Warner Bros Pictures and 5th Cell are sued for the improper use of the popular Internet memes of Keyboard Cat and Nyan Cat. Christopher Orland Torres and Charles Schmidt filed a lawsuit against the said companies for infringing copyright and trademark. Such claim is based upon the presence of Torres’ Nyan Cat and Schmidt’s keyboard Cat in the video game Scribblenauts, a game developed by both companies.
About Cat Characters
For those who do not now the cat characters, here is a brief background of them. Keyboard Cat is a meme created from Schmidt’s cat named Fatso. The cat wears a T-shirt while playing a piano keyboard. The cat’s debut was on YouTube in the year 2007. Four years later, another cat appeared to create by Torres as an 8-bit GIF image. In the Scribblenauts game, they are found in Easter egg appearing several times in the game.
Reasons for Suing
Both creators were annoyed. They said that the popularity of their “cats” as an Internet meme does not give them (both companies) a right to make use of their creation for free just to profit themselves. Torres and Schmidt are the first people to file a lawsuit against those who improperly use copyrights and trademarks. The Keyboard Cat copyright was secured by Schmidt in 2010 while Torres obtained the Nyan Cat copyright a year after. They have registered their Nyan Cat and Fatso trademark by submitting their copyright applications in the U.S. Patent Office. Using their characters is not a problem as long as companies have licensed such characters properly for profitable use. There would be no problem either if the characters are used for non-profit activities as long as the license is properly acquired.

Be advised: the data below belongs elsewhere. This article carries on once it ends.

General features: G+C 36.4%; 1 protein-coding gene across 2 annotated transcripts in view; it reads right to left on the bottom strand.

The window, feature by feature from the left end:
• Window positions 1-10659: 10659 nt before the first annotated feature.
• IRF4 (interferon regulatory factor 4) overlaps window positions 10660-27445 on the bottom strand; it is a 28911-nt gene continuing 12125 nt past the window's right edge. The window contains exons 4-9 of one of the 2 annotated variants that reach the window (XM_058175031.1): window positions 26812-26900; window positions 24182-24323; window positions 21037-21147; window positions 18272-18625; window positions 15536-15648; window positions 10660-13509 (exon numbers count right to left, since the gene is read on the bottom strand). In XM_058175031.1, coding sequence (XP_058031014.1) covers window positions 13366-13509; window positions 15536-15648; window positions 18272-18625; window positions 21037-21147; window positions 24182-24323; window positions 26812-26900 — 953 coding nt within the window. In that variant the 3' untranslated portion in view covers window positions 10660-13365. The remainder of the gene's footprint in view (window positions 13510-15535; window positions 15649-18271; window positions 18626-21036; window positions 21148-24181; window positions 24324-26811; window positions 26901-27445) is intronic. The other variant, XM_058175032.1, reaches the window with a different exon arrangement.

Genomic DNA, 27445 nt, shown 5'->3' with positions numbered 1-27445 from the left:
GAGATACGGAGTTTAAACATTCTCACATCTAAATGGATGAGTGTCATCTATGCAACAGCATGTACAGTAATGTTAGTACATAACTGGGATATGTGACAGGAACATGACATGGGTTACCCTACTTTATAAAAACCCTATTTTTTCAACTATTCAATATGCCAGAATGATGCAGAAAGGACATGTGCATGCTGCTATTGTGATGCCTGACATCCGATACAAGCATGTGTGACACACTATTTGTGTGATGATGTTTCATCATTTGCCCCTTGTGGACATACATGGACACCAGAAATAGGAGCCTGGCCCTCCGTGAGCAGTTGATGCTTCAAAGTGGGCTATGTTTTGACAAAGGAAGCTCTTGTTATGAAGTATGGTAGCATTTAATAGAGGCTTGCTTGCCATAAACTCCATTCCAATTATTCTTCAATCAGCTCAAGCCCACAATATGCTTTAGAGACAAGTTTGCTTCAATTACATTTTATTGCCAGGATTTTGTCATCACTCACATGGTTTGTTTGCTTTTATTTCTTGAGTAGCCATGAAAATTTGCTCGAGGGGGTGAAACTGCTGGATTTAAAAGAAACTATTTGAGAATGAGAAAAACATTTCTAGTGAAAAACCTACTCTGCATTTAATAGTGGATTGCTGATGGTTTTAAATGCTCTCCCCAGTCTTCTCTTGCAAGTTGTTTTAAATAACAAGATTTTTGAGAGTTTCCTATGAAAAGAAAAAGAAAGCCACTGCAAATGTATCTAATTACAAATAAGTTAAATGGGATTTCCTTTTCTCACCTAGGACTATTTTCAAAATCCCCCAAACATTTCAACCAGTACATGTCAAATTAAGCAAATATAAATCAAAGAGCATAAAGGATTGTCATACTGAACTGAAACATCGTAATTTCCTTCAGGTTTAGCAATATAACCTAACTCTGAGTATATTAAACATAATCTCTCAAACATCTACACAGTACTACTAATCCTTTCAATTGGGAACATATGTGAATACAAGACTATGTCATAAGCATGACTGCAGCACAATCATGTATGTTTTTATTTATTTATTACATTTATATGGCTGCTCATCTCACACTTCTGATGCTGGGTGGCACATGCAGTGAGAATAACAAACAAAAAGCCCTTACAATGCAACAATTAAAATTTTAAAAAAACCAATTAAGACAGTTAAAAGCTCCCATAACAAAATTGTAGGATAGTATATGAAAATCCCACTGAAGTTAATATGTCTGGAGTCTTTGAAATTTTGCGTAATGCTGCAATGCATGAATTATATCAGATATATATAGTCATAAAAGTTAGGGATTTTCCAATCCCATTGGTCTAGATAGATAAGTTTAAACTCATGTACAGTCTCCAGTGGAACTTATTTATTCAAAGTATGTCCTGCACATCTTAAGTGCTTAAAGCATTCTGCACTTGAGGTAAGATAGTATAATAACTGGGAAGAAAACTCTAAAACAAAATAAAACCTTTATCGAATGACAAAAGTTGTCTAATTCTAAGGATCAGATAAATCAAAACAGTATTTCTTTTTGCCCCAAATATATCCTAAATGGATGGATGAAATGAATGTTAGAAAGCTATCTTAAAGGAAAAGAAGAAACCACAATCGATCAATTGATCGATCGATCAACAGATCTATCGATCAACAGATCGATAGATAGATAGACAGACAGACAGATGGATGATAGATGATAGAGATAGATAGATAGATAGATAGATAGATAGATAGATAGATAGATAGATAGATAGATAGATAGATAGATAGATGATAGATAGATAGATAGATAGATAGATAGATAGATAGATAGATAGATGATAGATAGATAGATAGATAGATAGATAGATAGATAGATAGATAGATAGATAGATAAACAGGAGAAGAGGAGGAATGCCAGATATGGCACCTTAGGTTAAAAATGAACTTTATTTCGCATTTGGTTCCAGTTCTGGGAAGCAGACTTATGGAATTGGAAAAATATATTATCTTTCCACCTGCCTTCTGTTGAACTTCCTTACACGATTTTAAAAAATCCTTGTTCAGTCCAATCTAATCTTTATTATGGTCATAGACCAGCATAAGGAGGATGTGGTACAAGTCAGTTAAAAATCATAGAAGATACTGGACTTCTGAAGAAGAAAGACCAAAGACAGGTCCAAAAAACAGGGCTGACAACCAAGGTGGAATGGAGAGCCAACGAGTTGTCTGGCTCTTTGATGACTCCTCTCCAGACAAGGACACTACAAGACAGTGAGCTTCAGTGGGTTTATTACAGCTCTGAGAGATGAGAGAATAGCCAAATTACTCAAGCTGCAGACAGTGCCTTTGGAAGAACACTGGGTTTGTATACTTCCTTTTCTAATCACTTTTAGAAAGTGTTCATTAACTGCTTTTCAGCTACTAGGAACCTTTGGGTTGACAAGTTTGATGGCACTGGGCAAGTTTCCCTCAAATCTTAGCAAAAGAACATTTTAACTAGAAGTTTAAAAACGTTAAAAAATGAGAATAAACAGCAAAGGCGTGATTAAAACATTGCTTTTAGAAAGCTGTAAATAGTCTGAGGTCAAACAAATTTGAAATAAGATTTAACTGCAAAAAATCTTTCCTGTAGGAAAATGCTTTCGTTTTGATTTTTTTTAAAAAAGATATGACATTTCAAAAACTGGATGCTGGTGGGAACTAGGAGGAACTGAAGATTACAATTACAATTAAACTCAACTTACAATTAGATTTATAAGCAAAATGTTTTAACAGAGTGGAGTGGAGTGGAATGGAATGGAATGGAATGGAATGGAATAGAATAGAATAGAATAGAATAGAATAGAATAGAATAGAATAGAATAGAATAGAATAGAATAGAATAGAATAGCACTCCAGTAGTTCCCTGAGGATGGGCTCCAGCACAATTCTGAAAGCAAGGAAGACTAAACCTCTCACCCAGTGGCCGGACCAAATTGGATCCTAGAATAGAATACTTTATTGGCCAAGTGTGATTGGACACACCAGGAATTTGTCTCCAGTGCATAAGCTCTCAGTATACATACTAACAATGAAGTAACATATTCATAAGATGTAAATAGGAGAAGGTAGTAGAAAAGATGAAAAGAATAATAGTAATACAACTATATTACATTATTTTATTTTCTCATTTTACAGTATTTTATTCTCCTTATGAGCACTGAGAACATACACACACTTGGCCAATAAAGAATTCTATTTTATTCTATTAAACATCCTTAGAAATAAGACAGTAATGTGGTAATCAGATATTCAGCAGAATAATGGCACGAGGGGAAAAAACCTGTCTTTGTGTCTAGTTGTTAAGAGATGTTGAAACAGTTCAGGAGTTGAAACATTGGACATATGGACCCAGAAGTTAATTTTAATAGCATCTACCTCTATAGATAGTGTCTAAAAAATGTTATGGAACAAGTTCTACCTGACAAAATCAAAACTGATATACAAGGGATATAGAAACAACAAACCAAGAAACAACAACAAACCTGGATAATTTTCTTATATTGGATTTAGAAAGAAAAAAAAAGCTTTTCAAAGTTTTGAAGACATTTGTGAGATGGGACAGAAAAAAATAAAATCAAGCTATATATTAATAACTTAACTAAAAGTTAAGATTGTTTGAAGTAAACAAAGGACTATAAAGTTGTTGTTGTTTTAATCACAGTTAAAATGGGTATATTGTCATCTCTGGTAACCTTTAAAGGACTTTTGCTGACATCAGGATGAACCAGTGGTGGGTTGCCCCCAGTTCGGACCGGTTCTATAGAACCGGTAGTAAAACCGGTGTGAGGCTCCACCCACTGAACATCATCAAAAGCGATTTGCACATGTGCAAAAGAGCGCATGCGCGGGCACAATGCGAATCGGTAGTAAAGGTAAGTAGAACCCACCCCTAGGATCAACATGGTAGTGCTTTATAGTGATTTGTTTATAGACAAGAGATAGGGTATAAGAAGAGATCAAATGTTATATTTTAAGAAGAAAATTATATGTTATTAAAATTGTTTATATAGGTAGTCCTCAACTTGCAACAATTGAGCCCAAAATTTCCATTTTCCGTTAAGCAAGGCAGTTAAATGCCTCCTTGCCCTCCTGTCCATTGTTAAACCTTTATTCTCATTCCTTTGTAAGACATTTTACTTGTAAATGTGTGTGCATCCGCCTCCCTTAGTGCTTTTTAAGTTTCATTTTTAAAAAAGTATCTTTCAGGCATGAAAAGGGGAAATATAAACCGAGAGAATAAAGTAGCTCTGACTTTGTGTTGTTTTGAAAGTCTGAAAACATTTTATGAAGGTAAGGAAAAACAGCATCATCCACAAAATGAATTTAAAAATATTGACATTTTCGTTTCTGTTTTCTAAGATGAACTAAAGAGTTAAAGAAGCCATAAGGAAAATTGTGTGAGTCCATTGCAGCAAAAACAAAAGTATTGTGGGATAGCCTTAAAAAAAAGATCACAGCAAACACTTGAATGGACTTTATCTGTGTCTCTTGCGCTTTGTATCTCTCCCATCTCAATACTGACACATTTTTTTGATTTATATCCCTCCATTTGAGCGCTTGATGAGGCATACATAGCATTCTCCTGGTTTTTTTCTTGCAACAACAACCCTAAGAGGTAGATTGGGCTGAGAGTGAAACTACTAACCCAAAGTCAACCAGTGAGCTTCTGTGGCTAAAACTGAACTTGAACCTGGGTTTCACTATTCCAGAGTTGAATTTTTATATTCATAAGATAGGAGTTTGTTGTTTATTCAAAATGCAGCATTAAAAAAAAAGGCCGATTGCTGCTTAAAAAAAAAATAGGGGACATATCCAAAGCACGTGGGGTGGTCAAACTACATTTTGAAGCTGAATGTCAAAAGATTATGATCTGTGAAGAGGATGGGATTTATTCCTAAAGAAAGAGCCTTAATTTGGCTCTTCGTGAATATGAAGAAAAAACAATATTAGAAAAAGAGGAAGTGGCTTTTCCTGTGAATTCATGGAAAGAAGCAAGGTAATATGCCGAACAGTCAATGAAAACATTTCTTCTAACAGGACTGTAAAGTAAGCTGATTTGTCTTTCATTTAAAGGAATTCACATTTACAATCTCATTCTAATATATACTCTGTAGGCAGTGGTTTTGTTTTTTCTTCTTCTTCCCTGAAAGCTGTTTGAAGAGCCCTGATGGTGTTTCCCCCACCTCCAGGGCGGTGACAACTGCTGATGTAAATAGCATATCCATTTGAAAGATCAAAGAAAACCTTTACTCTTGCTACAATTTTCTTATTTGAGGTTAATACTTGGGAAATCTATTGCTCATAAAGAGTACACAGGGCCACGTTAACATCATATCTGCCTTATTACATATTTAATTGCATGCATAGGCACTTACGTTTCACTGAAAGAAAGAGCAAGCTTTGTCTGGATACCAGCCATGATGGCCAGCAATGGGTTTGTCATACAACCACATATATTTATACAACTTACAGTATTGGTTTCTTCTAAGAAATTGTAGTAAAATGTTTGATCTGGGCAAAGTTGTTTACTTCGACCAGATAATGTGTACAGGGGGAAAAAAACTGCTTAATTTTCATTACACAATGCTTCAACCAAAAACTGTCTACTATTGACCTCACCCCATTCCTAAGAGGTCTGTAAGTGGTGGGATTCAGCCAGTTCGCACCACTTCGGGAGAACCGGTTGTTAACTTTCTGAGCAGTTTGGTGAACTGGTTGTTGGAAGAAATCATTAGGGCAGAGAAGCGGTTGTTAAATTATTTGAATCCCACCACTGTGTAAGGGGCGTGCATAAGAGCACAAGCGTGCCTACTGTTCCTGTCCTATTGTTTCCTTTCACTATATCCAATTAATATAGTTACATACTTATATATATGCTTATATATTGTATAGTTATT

Torres and Schmidt tried to reach out to Warner Bros Pictures and 5th Cell in a hope that they would be able to settle with an amicable solution. Since they felt disregarded by the companies, they went ahead with their decision to file a lawsuit. In a message, the two creators further explained their reason. They pointed out that they need to be treated and compensated fairly for their work as normal artists such as them have no means to protect their against these big corporations. Nevertheless, this is not the first time that someone gets sued. As a matter of fact, there are plenty of them. Schmidt filed a suit against a T-shirt maker who included Keyboard Cat designs.